Next week I’m going to offer a presentation to a group of young writers. What I want to do is share what I’ve learned on my journey through the apprentice stage of writing – because it shouldn’t have been so hard!
I want to share how I learned to understand structure. Maybe I should put that word in capital letters, because it’s important. More important than having a ‘knack’ or a ‘gift’ or a good work ethic.
Why? Because 80% of the work that goes into story is polished and shined and pummeled into shape by using the methodology and options available through structure.
No kidding. I could’ve saved myself from retiring so many novels and stories if I’d understood structure.
Do you understand structure? Know what it is and how to use it to create a good story, well told?
This is the blurb for the presentation:
Structure – From Concept to Storyboard (an introduction)
There may be no rules in Art, but there will be no Art without a solid and practical understanding of Craft.
Structure is one of the elements of Craft for the Art of Writing.
Structure is: what comes first, what comes next, what goes where, and why; it is the movement of scenes – the action-reaction, goal-obstacle, who-where – through the story that takes the reader to ‘the end’.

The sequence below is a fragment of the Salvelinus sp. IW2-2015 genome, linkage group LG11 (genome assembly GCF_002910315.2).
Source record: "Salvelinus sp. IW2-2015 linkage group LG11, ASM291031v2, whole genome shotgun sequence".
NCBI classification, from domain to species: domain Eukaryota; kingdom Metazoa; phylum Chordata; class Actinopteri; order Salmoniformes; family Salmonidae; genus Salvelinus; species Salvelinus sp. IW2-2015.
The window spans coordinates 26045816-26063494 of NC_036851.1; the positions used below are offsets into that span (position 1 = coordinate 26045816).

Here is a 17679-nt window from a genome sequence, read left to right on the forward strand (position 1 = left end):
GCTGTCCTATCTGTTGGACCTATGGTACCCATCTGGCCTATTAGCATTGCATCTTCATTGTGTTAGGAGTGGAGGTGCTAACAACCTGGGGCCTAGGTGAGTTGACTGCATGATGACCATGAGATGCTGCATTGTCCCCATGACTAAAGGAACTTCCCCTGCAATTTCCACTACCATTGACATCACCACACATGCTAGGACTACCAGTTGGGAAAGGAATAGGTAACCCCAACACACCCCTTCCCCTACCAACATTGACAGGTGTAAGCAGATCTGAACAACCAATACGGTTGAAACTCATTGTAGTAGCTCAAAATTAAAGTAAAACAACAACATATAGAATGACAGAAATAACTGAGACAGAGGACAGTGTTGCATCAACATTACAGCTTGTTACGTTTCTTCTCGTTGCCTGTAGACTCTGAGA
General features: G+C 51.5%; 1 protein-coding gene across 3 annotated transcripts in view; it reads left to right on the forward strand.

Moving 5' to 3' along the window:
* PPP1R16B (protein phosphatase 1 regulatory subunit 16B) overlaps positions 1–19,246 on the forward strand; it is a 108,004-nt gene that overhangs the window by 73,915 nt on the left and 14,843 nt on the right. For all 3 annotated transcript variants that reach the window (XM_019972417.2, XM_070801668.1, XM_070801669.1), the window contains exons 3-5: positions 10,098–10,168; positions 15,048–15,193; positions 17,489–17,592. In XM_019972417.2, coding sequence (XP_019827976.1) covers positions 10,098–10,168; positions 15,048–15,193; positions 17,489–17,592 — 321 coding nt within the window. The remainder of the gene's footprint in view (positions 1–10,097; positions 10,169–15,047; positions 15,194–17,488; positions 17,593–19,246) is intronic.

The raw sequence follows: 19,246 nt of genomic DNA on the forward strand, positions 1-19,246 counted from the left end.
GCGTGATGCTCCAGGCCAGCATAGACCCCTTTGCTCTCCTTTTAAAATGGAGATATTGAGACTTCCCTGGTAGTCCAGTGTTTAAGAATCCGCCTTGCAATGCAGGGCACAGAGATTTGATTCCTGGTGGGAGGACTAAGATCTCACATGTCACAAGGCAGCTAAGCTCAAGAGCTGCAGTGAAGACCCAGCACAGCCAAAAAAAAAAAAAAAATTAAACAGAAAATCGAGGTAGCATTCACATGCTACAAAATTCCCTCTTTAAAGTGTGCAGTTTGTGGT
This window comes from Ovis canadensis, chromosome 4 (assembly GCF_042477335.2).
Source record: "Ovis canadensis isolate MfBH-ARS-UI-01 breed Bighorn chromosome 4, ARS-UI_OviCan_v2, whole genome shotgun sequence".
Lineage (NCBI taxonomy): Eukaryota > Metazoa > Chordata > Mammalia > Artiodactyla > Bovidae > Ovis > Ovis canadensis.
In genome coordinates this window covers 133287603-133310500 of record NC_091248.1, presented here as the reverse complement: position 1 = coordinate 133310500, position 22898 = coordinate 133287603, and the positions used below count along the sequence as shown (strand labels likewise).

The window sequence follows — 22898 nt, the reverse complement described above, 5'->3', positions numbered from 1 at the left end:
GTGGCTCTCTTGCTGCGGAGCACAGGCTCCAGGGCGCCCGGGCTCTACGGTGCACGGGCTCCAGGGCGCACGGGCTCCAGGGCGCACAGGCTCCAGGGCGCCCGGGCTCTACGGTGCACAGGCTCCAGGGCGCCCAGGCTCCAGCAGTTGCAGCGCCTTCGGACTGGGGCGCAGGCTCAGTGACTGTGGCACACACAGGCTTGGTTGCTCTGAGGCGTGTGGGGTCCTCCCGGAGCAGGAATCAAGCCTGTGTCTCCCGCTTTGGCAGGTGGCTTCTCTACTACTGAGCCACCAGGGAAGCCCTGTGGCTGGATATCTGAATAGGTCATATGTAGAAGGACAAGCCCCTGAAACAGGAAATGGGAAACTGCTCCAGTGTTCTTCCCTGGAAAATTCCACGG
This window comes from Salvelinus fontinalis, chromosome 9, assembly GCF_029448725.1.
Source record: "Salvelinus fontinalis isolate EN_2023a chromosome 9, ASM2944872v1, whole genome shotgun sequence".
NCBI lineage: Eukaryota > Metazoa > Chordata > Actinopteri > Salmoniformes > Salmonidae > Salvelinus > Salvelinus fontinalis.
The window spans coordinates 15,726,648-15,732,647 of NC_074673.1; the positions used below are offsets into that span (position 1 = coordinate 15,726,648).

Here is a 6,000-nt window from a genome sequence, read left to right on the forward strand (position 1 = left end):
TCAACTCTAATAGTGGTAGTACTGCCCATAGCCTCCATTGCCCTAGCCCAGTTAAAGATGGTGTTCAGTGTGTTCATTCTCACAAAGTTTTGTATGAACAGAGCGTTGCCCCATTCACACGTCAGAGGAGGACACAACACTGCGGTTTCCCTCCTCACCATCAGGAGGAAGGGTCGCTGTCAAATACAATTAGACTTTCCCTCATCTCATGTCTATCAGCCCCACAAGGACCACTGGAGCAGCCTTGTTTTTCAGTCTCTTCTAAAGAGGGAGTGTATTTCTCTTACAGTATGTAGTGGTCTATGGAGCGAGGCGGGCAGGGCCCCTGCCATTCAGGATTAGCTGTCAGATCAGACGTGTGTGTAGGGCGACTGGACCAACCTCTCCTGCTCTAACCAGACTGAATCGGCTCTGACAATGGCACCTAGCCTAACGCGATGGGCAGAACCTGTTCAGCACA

So, if you want your stories to have everything leveraged to a higher level just when it’s most needed, better and more compelling milestones, more effective scenes that draw the reader into turning the next page, and the next … and the next, then you need to understand what structure is, and how it makes a story memorable/powerful/compelling.
And my resources: Save the Cat, by Blake Snyder (should be read first, to get a cool intro and find the categories for your story); Story Engineering, by Larry Brooks (read second to get a deep and thorough understanding). That will do for now, but Syd Field should also be considered an expert.
Why do I think it’s important?
Because whether the story is a cave painting, a greek play, a 3-Act drama, a classic book, a modern novel, a radio-play, a b&W movie, a CGI-chair-shaking epic, or a 4-D, goggles-reqd futurist movie, the story needs to be ‘felt’ by the audience. Do you think a reader, caught up in the moment of high drama in a story, is going to care whether the grammar is perfect? Or if there are no $5 words? Or that the sentences are long and drifty and dreamy?
I don’t, because when I’m in a good story, well told – it doesn’t matter. The only thing that matters is the story and ‘what happens next’ and what compels me to turn the next page.
And that, in a nutshell, is why structure is 80% of the first work effort of a new story, and why you need to know it.
Are you going to be there?
And what it’s based on: here.